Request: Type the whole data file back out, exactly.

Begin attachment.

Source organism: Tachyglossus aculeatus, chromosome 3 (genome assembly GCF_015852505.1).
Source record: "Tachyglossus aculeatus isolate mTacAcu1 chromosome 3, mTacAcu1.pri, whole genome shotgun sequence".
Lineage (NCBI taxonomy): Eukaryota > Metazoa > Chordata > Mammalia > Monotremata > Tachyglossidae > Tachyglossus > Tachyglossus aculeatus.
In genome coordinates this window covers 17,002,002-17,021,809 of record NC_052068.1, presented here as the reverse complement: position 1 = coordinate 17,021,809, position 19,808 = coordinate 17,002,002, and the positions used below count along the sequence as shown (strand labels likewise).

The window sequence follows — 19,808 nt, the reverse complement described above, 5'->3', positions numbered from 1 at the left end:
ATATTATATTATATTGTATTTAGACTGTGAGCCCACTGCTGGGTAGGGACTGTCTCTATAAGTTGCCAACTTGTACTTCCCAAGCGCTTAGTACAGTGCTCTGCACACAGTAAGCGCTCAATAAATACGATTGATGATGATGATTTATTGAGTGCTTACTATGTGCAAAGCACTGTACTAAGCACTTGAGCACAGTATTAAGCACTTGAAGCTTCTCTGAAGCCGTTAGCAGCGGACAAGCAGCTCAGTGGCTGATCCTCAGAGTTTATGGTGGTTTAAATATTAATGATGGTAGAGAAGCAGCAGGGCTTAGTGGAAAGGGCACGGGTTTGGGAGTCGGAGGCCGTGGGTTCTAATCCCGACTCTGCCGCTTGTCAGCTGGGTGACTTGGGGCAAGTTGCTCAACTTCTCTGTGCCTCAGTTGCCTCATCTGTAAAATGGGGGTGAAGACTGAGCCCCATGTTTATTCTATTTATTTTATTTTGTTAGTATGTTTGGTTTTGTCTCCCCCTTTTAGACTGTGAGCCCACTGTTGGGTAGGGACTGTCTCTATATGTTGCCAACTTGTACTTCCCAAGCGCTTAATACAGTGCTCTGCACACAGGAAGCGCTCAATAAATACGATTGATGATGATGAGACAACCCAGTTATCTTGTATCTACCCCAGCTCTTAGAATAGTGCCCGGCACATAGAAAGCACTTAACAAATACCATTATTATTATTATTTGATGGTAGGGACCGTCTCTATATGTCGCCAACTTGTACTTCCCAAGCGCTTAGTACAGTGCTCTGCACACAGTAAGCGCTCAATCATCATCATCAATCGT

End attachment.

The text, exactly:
Source organism: Tachyglossus aculeatus, chromosome 3 (genome assembly GCF_015852505.1).
Source record: "Tachyglossus aculeatus isolate mTacAcu1 chromosome 3, mTacAcu1.pri, whole genome shotgun sequence".
Lineage (NCBI taxonomy): Eukaryota > Metazoa > Chordata > Mammalia > Monotremata > Tachyglossidae > Tachyglossus > Tachyglossus aculeatus.
In genome coordinates this window covers 17,002,002-17,021,809 of record NC_052068.1, presented here as the reverse complement: position 1 = coordinate 17,021,809, position 19,808 = coordinate 17,002,002, and the positions used below count along the sequence as shown (strand labels likewise).

The window sequence follows — 19,808 nt, the reverse complement described above, 5'->3', positions numbered from 1 at the left end:
ATATTATATTATATTGTATTTAGACTGTGAGCCCACTGCTGGGTAGGGACTGTCTCTATAAGTTGCCAACTTGTACTTCCCAAGCGCTTAGTACAGTGCTCTGCACACAGTAAGCGCTCAATAAATACGATTGATGATGATGATTTATTGAGTGCTTACTATGTGCAAAGCACTGTACTAAGCACTTGAGCACAGTATTAAGCACTTGAAGCTTCTCTGAAGCCGTTAGCAGCGGACAAGCAGCTCAGTGGCTGATCCTCAGAGTTTATGGTGGTTTAAATATTAATGATGGTAGAGAAGCAGCAGGGCTTAGTGGAAAGGGCACGGGTTTGGGAGTCGGAGGCCGTGGGTTCTAATCCCGACTCTGCCGCTTGTCAGCTGGGTGACTTGGGGCAAGTTGCTCAACTTCTCTGTGCCTCAGTTGCCTCATCTGTAAAATGGGGGTGAAGACTGAGCCCCATGTTTATTCTATTTATTTTATTTTGTTAGTATGTTTGGTTTTGTCTCCCCCTTTTAGACTGTGAGCCCACTGTTGGGTAGGGACTGTCTCTATATGTTGCCAACTTGTACTTCCCAAGCGCTTAATACAGTGCTCTGCACACAGGAAGCGCTCAATAAATACGATTGATGATGATGAGACAACCCAGTTATCTTGTATCTACCCCAGCTCTTAGAATAGTGCCCGGCACATAGAAAGCACTTAACAAATACCATTATTATTATTATTTGATGGTAGGGACCGTCTCTATATGTCGCCAACTTGTACTTCCCAAGCGCTTAGTACAGTGCTCTGCACACAGTAAGCGCTCAATCATCATCATCAATCGT